American Literary Misfits

The Alternative Democracies of Mid-Nineteenth-Century Print Cultures

By D. Berton Emerson

American Literary Misfits

250 pp., 6.125 x 9.25, notes

  • Paperback ISBN: 978-1-4696-7840-5
    Published: April 2024
  • Hardcover ISBN: 978-1-4696-7839-9
    Published: April 2024

Paperback Available April 2024, but pre-order your copy today!

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The study of nineteenth-century American literature has long been tied up with the study of American democracy. Just as some regions in the United States are elevated to stand in for the whole nation—New England is a good example—D. Berton Emerson argues the same is true for American literature of the nineteenth century; a few canonical texts overrepresent the more motley history of American letters. Emerson examines an eclectic group of literary texts that have rarely, if ever, been considered representative of "the nation" because of their unseemly characters or plots, divergence from dominant literary trends of the era, or local particularity. These are his "literary misfits," authors and texts that show different forms of egalitarianism in action that existed outside and even against the dominant liberal narratives of American democracy.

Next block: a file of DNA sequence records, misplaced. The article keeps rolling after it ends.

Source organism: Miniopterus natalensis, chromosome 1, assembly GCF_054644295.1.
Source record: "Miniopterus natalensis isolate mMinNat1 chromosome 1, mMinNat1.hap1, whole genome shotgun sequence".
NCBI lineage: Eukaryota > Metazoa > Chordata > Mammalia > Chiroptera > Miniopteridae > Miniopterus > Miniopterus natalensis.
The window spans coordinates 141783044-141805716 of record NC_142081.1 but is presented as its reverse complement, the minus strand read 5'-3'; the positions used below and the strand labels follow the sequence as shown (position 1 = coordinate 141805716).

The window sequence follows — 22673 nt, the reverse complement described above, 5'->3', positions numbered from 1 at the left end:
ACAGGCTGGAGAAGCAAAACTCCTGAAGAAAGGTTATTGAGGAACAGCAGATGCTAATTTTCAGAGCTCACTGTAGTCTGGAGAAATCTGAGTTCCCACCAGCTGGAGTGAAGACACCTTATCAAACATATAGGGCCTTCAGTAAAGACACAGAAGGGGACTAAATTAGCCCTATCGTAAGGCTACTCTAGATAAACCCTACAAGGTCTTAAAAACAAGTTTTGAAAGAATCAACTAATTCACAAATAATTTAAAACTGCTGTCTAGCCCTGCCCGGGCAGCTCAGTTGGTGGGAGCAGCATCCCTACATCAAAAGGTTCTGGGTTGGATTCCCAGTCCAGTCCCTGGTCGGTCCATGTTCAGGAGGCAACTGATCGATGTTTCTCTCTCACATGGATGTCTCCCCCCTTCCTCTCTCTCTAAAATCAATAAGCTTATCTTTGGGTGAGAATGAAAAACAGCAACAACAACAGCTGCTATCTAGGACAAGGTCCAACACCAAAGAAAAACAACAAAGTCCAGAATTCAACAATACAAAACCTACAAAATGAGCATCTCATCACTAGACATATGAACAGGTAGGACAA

Emerson’s unique contribution is revealing these texts and the people they represent as rich with political knowledge. This knowledge, he argues, finds its most potent expression in the local. Such texts show us a different kind of democratic politics: one that is egalitarian, disorderly, and radical rather than homogeneous.

About the Author

D. Berton Emerson is associate professor of English at Whitworth University.


For more information about D. Berton Emerson, visit the Author Page.

Reviews

"Emerson offers fascinating, unexpected readings of popular fictions usually classed as regional, sloppy, or weird—as 'misfits'—within US literary history. A lively, original work.”—Hester Blum, Penn State University

"Raising timely questions about the sustainability of American democracy, Emerson provides an account of an unruly, chaotic, and local form of political being in the nineteenth-century United States. This will be an important work for all those interested in how the American political experiment shaped its emergent aesthetics."—Edward Sugden, King’s College London